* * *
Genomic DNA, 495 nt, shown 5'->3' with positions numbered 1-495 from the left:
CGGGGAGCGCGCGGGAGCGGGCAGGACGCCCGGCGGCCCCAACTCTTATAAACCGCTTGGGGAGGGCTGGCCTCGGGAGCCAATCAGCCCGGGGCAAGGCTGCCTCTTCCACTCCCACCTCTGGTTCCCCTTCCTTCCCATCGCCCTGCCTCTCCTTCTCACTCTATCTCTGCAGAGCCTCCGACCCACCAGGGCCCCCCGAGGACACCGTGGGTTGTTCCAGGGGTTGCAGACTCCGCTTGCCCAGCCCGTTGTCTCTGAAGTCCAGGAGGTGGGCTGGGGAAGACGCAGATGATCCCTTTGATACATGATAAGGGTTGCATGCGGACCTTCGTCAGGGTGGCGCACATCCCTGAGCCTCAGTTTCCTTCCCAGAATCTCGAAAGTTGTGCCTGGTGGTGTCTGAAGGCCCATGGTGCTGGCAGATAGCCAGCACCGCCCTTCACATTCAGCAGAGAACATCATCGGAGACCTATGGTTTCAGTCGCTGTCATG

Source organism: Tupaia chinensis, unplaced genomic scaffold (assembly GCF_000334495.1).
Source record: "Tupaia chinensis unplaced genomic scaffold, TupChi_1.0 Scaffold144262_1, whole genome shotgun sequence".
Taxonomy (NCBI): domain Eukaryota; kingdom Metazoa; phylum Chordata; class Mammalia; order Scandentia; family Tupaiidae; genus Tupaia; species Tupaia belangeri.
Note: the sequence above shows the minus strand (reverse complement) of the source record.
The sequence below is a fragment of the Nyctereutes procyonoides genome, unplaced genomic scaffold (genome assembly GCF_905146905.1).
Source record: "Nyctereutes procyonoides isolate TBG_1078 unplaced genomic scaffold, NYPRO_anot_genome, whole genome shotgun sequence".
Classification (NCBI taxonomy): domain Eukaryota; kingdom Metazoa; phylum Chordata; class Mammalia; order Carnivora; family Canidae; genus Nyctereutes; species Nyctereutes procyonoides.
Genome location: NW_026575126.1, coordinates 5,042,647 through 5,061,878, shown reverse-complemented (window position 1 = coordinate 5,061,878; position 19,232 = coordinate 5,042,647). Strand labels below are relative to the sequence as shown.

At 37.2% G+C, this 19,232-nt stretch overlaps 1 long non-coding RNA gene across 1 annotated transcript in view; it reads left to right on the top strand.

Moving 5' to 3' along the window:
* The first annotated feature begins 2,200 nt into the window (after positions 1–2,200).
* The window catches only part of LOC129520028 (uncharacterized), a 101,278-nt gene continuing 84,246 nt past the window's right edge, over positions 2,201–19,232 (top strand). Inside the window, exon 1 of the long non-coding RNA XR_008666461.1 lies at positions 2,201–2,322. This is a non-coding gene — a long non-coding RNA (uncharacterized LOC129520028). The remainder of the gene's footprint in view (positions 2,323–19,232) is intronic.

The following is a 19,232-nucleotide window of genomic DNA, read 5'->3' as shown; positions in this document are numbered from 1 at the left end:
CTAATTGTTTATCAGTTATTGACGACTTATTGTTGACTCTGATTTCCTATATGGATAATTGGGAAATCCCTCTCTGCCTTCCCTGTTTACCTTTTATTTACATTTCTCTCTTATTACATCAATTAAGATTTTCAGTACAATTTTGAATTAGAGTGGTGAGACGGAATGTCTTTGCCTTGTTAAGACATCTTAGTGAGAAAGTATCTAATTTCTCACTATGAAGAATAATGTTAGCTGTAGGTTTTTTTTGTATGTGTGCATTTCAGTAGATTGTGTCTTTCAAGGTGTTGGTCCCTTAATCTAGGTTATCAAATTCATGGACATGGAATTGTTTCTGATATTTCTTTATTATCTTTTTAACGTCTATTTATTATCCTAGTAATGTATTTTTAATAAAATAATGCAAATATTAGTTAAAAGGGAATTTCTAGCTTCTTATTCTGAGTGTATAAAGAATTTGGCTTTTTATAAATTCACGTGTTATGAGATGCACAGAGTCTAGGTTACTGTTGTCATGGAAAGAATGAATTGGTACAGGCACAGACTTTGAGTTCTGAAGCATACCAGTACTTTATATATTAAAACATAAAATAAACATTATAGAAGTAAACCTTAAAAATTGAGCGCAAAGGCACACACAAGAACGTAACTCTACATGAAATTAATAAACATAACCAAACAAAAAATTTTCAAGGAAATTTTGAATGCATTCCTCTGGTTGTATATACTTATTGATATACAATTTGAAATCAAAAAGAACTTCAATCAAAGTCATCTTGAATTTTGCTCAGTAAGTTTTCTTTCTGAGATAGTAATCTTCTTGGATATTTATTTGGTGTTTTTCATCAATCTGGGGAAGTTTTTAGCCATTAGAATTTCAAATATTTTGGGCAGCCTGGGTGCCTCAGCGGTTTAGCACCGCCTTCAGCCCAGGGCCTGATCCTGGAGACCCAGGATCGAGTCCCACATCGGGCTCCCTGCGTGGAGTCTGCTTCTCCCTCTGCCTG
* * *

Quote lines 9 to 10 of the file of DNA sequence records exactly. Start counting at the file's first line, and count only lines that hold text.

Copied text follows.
Classification (NCBI taxonomy): domain Eukaryota; kingdom Metazoa; phylum Chordata; class Mammalia; order Carnivora; family Canidae; genus Nyctereutes; species Nyctereutes procyonoides.
Genome location: NW_026575126.1, coordinates 5,042,647 through 5,061,878, shown reverse-complemented (window position 1 = coordinate 5,061,878; position 19,232 = coordinate 5,042,647). Strand labels below are relative to the sequence as shown.